My second hand knowledge of post-punk from the early ’80s comes almost entirely from Simon Reynolds’ excellent book Rip It Up & Start Again. It covers the period of 1978 to 1984 where as a reaction to punk, bands delved into a more idiosyncratic form of music-making, a discordant complex style characterised by razor-sharp muscular guitar lines and the use of synthesizers. Notable bands of the subgenre include Public Image Limited, Siouxsie and the Banshees, Pere Ubu, Gang Of Four and Devo. Depending on your age you might be more familar with the resurgence of the guitar tropes of the genre with bands like Franz Ferdinand, The Strokes, Bloc Party et al in the middle of the last decade.
None of these bands channeled the complete off-centre weirdness and experimentalism of the original period, which continues to be a fascinating period of music to explore. It was avant-garde and art-rocking, primal and instinctual yet wildly variating. I’d previously assumed post-punk was a relatively minor blip in Ireland save for the Virgin Prunes or early U2. I’ve since given my copy of the Rip It Up away but both bands certainly got more than cursory mentions. You can read a Prunes extract from the book which includes art gallery installations featuring “‘an abortion piece done with a vagina of meat’ and a table around which fresh turds and piss had been deposited by each member of the group” here.
So it was pretty exciting to find out via Darren McCreesh’s Strange Passion compilation, that a whole subset of Irish musicians not heralded previously had been plugging away in the early ’80s assimilating post-punk into their own sound. Not only that, the styles of music in the Irish underground at the time were also wildly differential; not only can the 14 tracks on the compilation be described as post-punk, they are electronic, new wave, DIY disco and downright odd.
The compilation brings up a fascinating alternative history. The Threat’s ‘High Cost Of Living’ (which was produced by Donal Lunny) lunges with a snarling hypnotic rhythm and amounted to their only ever recorded 7″ single. Most interestingly, as McCreesh’s extensive notes reveal, the band nearly signed to Rough Trade until singer Maurice Foley became a Hare Krishna.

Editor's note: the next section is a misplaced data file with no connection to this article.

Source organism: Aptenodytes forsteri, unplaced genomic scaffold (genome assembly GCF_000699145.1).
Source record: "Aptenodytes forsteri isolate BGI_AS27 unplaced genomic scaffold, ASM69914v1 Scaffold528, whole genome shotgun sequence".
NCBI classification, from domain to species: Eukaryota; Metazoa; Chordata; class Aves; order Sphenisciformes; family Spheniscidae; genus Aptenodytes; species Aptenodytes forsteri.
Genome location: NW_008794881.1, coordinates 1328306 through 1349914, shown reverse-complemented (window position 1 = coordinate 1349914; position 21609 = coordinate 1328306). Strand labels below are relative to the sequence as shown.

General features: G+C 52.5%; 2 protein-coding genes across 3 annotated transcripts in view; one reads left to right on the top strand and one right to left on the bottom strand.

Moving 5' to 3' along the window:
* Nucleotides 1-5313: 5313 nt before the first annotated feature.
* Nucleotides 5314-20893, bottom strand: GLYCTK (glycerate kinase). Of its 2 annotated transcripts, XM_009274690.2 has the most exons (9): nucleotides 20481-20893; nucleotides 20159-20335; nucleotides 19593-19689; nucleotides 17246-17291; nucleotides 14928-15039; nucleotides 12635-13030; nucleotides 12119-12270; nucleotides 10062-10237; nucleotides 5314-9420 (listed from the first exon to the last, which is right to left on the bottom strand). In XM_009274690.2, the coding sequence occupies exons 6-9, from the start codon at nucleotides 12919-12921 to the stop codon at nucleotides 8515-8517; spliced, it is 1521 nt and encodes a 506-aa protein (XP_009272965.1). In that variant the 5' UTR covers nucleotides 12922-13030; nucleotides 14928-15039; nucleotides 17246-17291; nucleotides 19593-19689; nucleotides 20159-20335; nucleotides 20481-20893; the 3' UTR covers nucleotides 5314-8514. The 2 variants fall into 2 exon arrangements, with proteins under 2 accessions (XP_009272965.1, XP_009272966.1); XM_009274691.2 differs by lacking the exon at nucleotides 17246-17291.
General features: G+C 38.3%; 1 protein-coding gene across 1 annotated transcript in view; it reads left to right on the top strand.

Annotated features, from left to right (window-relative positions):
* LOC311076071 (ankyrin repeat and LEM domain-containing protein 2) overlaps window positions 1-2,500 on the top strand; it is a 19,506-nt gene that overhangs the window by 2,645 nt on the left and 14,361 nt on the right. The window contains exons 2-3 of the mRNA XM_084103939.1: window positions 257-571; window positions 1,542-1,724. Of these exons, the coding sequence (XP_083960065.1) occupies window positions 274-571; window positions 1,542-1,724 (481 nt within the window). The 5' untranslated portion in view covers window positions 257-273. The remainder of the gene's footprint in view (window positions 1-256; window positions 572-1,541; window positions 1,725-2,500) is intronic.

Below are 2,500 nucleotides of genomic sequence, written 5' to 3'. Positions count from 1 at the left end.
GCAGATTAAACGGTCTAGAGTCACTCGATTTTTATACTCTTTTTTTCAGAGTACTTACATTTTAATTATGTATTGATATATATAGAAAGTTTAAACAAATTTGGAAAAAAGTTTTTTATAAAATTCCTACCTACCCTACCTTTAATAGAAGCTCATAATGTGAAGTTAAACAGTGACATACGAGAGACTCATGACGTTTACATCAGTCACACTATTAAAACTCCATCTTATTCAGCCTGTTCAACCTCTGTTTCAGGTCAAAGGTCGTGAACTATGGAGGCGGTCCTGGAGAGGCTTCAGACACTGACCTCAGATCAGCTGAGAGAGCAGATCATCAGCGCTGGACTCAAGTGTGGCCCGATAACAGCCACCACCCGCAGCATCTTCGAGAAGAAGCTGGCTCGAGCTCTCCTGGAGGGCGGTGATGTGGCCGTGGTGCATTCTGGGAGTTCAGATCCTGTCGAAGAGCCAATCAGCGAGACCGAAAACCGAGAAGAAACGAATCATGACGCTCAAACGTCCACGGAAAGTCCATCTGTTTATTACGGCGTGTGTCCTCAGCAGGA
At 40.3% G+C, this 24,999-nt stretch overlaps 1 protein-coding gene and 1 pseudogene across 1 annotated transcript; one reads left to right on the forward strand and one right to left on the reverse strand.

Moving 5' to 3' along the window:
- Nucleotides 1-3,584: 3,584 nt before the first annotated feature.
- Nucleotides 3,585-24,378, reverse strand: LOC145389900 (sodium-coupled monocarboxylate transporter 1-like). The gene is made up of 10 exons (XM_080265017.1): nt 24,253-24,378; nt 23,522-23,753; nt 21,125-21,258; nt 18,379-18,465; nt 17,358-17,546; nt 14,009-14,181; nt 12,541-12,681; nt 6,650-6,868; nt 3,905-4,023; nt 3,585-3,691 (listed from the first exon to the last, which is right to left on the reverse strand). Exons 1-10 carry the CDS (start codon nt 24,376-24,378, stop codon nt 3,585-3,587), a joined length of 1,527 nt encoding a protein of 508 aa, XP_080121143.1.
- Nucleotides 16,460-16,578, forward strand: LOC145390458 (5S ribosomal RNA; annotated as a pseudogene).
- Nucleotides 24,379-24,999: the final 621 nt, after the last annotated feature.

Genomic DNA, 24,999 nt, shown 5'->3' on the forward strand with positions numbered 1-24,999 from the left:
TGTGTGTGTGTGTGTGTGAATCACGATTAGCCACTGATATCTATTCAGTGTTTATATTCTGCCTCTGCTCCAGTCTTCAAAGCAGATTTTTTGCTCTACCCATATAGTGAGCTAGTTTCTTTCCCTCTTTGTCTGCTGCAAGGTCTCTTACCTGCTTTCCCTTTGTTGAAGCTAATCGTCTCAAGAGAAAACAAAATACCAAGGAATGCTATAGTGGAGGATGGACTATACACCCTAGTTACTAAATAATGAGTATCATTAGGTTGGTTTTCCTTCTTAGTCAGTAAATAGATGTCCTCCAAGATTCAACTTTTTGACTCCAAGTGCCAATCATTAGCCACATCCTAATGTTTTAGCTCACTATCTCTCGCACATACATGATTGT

Dundalk band Choice’s industrial synth paired with Jaki McCarrick’s sweet vocals are highlight. From Wexford via New York, Major Thinkers’ ‘Avenue B’ is the most accessible and immediate song on the compilation, a shoutalong punk tune with a pop heart, some tin can percussion and an amateur rap, that became a Manhattan club and radio hit after the Irish band emigrated and recorded the song there inspired by New York city.
Operating Theatre was the project of Irish electronic godfather Roger Doyle and Olwen Fouere’s theatrical explorations; ‘Austrian’ features the dialogue of a photographer giving instruction to a model and a rolling keyboard synth-driven tune while ‘Eighties Rampwalk’ ends the tracklisting in an lullaby-like state.
Ireland was caught between two interpretations of post-punk, the British theatrical side and the American playful side and that push and pull can be felt primarily throughout the compilation on the vocals of the bands featured. ‘Just Friends’ from Bangor’s Dogmatic Element displays a Velvet Underground/Nico influence, ‘Play Safe’ from Chant! Chant! Chant! goes for a slightly dreary disaffected Joe Strummer-esque drawl, ‘Not Water’ features The Peridots’ Pete Hamilton attempts an Ian Curtis-esque baritone growl but yet, Stano’s discordant electronic ‘Town’ is made all the more singular by his distinctive Dublin accent.
McCreesh’s extensive notes are a vital reason for picking up Strange Passion in physical format; one particular nugget about SM Corporation, the band featuring U2’s sleeve designer Steve Averill reveals that ‘Accentuate’ was intended as a jingle for Switzers.
Strange Passion achieves what great compilations manage to do, to give that feeling of complete discovery, of a series of off-beat unknown gems ready to be gleaned from the past once more. That the past belongs to Ireland makes it all the more palpable.
Strange Passion – Explorations in Irish Post Punk, DIY and Electronic Music 1980-83 is out now on Finders Keepers’ Cache Cache. Get it locally.
- A stream of the album is available at East Village Radio for a limited time.
- Read McCreesh’s interview about the compilation with Totally Dublin.
- More resources, interviews and reviews via Fanning Sessions.
Niall Byrne is the founder of the most-influential Irish music site Nialler9, where he has been writing about music since 2005 . He is the cohost of the Nialler9 Podcast and has written for the Irish Times, Irish Independent, Cara Magazine, Sunday Times, Totally Dublin, Red Bull and more. Niall is a DJ, founder of Lumo Club, event curator and producer of gigs, parties & events.